Interestingly, both the Politico's Jim VandeHei and Tina Brown of the Daily Beast were able to see more of an upside for Haley. VandeHei described him as best among Republicans at articulating conservative principles, while Brown saw the hands-on governor's potential as the "un-Barack."
For two days running, MSNBC's "Morning Joe" seemed overwhelmingly in favor of allowing the Ground Zero mosque to be built, despite a poll showing Americans being opposed to the construction of the mosque.
The panels included co-hosts Joe Scarborough and Mika Brzezinski, and liberal columnist Mike Barnicle as well as MSNBC contributors Mark Halperin, Norah O'Donnell, and Pat Buchanan. Their toughest rhetoric was reserved for former House Speaker Newt Gingrich, due to his comments about the mosque being the equivalent of Nazis hanging a swastika next to a Holocaust memorial. But the talking heads also failed to give the American people's opposition to the mosque its just due.
Perhaps the biggest gem came from columnist Mike Barnicle, who described those Americans questioning the mosque as stuck in their own reality. "They're not really thinking about the idealistic trek, they're thinking about their own reality," Barnicle quipped. "And their own reality is that we were attacked on September 11. They're not making the connection to the Constitution, and that's where we are this morning."
Joe Scarborough called the whole debate a "wedge issue" that is distracting the country "from doing good things" such as "working on jobs." The co-host continued, saying the issue has become so much more complicated due to opposition to the mosque, and added that America giving in to "radicals" could worsen the whole debate.
Was Mark Halperin just mugging, or was he truly turned off by Donny Deutsch's antics on the set of Morning Joe today? Check the video and be the judge.
Here's the background: on the show's August 6th edition [a clip of which was played today and is seen in the video here], Deutsch turned up in a tight black T-shirt and proceeded to spend much of his appearance flexing for the cameras. He ended his self-promoting shtick by doing a set of push-ups as the closing comments rolled.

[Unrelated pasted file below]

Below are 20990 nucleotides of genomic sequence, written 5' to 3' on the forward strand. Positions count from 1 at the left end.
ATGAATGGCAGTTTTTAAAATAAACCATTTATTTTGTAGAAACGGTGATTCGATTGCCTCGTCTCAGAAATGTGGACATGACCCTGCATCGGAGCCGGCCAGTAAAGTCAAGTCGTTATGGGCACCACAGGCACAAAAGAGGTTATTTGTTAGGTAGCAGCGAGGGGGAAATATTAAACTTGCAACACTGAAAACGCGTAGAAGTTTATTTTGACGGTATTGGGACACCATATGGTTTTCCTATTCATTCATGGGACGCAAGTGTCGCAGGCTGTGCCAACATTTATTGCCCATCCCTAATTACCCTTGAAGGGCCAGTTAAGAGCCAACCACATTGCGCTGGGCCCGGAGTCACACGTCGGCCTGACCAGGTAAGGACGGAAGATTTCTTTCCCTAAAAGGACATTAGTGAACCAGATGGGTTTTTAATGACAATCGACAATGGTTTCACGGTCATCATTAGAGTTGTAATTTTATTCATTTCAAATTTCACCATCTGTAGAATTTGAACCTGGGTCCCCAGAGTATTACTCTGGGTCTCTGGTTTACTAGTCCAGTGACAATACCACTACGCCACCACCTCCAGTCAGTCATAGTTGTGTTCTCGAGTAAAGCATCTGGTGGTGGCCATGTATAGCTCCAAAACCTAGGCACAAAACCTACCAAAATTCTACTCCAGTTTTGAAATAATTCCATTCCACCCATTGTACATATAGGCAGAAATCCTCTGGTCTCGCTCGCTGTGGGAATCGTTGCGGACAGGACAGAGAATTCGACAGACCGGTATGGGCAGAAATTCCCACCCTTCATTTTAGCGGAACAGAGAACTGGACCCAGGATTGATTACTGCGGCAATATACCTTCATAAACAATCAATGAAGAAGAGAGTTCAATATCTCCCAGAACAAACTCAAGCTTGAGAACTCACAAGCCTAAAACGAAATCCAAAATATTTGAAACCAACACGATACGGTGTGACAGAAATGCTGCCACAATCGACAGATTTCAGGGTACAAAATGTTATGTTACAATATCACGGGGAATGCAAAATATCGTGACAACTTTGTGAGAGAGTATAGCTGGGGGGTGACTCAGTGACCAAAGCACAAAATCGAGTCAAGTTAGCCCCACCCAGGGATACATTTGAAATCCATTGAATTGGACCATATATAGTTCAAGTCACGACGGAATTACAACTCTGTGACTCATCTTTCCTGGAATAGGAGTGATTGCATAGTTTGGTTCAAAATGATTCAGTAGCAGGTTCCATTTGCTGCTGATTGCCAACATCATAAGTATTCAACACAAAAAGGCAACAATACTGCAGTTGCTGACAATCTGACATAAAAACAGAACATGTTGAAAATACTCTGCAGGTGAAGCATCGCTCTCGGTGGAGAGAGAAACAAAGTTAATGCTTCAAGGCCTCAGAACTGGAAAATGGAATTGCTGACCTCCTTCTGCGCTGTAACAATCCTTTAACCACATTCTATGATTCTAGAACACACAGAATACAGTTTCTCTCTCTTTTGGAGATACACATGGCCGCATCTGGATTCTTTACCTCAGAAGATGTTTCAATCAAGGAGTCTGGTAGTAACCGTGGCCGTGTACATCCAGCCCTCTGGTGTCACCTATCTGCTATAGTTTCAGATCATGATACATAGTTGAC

Deutsch, apparently doing sartorial penance, appeared in a three-piece suit this morning. But when Mika Brzezinski chided him for his macho act, going so far as to facetiously accuse him of "sexting" on the set, Deutsch couldn't resist recreating his previous performance, doing a set of dips on the desk.
Harry Reid may have deserted Pres. Obama over the Ground Zero mosque, but PBO can count on at least one stalwart defender: Norah O'Donnell.
On today's Morning Joe, the MSNBC "correspondent" declared that the prez is deserving of praise for his position. Then, dancing a quantum leap further, O'Donnell accused mosque opponents of acting "like the people who attacked America and killed 3,000 people."
Ironically, just minutes earlier Mike Barnicle and Joe Scarborough were heaping scorn on Newt Gingrich for having said that the mosque has no more right to be built near Ground Zero than would a Nazi site near the Holocaust Museum or a Japanese one next to Pearl Harbor. The pair were horrified by Newt's analogy. But when Norah compared mosque opponents to the 9-11 murderers, Mike and Joe were peep-less.
On Monday's Morning Joe, MSNBC's Joe Scarborough and Mika Brzezinski went out of their way to defend President Obama's Friday statement defending the planned mosque near Ground Zero in New York City. Brzezinski cooed that the President "did the right thing by saying what he said." Scarborough labeled the remark "non-controversial," and later stated the controversy over the mosque was a "wedge issue" [audio clip available here].
As NewsBusters' Noel Shepard reported, the former Florida congressman turned MSNBC anchor blasted Newt Gingrich for his barrage against the President for his defense of the mosque. Earlier in the broadcast, just after the top of the 7 am Eastern hour, Brzezinski related her personal anecdote about discussing the issue over her recent vacation, and went right into her "right thing" defense of the President's stance.
Scarborough replied to this by berating Gingrich, in an early preview of his later attack:
Joe Scarborough on Monday bashed former House Speaker Newt Gingrich for saying the building of the Ground Zero mosque would be like putting a Nazi sign next to the Holocaust Museum.